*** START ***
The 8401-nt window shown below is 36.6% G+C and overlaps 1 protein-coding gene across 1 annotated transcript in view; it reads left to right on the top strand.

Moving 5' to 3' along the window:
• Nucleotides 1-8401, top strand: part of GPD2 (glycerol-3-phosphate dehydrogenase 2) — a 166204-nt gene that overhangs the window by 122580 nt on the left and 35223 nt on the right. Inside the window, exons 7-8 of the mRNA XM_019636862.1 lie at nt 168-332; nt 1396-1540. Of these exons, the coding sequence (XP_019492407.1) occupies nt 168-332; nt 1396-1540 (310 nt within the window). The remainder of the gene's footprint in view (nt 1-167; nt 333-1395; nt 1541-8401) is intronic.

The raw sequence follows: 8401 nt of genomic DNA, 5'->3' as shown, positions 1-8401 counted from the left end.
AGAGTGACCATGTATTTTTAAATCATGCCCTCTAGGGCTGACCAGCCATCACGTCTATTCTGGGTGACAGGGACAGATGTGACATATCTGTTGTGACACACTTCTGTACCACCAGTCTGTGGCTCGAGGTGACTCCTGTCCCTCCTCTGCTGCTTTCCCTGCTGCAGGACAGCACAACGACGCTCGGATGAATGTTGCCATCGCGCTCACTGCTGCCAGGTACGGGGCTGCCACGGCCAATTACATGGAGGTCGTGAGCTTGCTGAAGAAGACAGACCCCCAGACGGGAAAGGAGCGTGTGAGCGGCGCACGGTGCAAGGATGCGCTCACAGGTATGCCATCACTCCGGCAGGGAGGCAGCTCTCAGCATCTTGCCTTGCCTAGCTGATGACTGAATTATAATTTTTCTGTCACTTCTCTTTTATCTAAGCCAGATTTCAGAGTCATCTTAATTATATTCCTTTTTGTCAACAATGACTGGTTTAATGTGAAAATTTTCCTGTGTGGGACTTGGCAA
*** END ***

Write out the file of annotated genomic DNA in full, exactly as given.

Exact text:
The 8401-nt window shown below is 36.6% G+C and overlaps 1 protein-coding gene across 1 annotated transcript in view; it reads left to right on the top strand.

Moving 5' to 3' along the window:
• Nucleotides 1-8401, top strand: part of GPD2 (glycerol-3-phosphate dehydrogenase 2) — a 166204-nt gene that overhangs the window by 122580 nt on the left and 35223 nt on the right. Inside the window, exons 7-8 of the mRNA XM_019636862.1 lie at nt 168-332; nt 1396-1540. Of these exons, the coding sequence (XP_019492407.1) occupies nt 168-332; nt 1396-1540 (310 nt within the window). The remainder of the gene's footprint in view (nt 1-167; nt 333-1395; nt 1541-8401) is intronic.

The raw sequence follows: 8401 nt of genomic DNA, 5'->3' as shown, positions 1-8401 counted from the left end.
AGAGTGACCATGTATTTTTAAATCATGCCCTCTAGGGCTGACCAGCCATCACGTCTATTCTGGGTGACAGGGACAGATGTGACATATCTGTTGTGACACACTTCTGTACCACCAGTCTGTGGCTCGAGGTGACTCCTGTCCCTCCTCTGCTGCTTTCCCTGCTGCAGGACAGCACAACGACGCTCGGATGAATGTTGCCATCGCGCTCACTGCTGCCAGGTACGGGGCTGCCACGGCCAATTACATGGAGGTCGTGAGCTTGCTGAAGAAGACAGACCCCCAGACGGGAAAGGAGCGTGTGAGCGGCGCACGGTGCAAGGATGCGCTCACAGGTATGCCATCACTCCGGCAGGGAGGCAGCTCTCAGCATCTTGCCTTGCCTAGCTGATGACTGAATTATAATTTTTCTGTCACTTCTCTTTTATCTAAGCCAGATTTCAGAGTCATCTTAATTATATTCCTTTTTGTCAACAATGACTGGTTTAATGTGAAAATTTTCCTGTGTGGGACTTGGCAA